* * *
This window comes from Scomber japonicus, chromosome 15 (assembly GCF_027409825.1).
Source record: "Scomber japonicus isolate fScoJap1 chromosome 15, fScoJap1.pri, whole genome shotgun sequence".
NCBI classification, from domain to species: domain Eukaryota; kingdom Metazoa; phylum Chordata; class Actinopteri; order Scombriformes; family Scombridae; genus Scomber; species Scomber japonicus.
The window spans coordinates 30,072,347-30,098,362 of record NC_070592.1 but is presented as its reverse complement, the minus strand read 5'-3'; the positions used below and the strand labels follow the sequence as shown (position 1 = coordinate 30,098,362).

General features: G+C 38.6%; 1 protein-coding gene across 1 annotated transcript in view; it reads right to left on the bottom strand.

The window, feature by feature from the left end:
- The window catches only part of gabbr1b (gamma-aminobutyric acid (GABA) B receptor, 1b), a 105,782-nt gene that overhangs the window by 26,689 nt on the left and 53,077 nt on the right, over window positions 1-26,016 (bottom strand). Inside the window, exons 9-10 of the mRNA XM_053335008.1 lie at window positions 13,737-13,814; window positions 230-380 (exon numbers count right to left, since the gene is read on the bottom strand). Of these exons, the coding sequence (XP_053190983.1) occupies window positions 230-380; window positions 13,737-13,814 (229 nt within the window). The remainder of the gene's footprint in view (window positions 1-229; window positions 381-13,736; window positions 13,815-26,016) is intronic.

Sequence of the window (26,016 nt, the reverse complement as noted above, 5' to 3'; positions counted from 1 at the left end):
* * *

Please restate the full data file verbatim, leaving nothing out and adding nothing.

This window comes from Scomber japonicus, chromosome 15 (assembly GCF_027409825.1).
Source record: "Scomber japonicus isolate fScoJap1 chromosome 15, fScoJap1.pri, whole genome shotgun sequence".
NCBI classification, from domain to species: domain Eukaryota; kingdom Metazoa; phylum Chordata; class Actinopteri; order Scombriformes; family Scombridae; genus Scomber; species Scomber japonicus.
The window spans coordinates 30,072,347-30,098,362 of record NC_070592.1 but is presented as its reverse complement, the minus strand read 5'-3'; the positions used below and the strand labels follow the sequence as shown (position 1 = coordinate 30,098,362).

General features: G+C 38.6%; 1 protein-coding gene across 1 annotated transcript in view; it reads right to left on the bottom strand.

The window, feature by feature from the left end:
- The window catches only part of gabbr1b (gamma-aminobutyric acid (GABA) B receptor, 1b), a 105,782-nt gene that overhangs the window by 26,689 nt on the left and 53,077 nt on the right, over window positions 1-26,016 (bottom strand). Inside the window, exons 9-10 of the mRNA XM_053335008.1 lie at window positions 13,737-13,814; window positions 230-380 (exon numbers count right to left, since the gene is read on the bottom strand). Of these exons, the coding sequence (XP_053190983.1) occupies window positions 230-380; window positions 13,737-13,814 (229 nt within the window). The remainder of the gene's footprint in view (window positions 1-229; window positions 381-13,736; window positions 13,815-26,016) is intronic.

Sequence of the window (26,016 nt, the reverse complement as noted above, 5' to 3'; positions counted from 1 at the left end):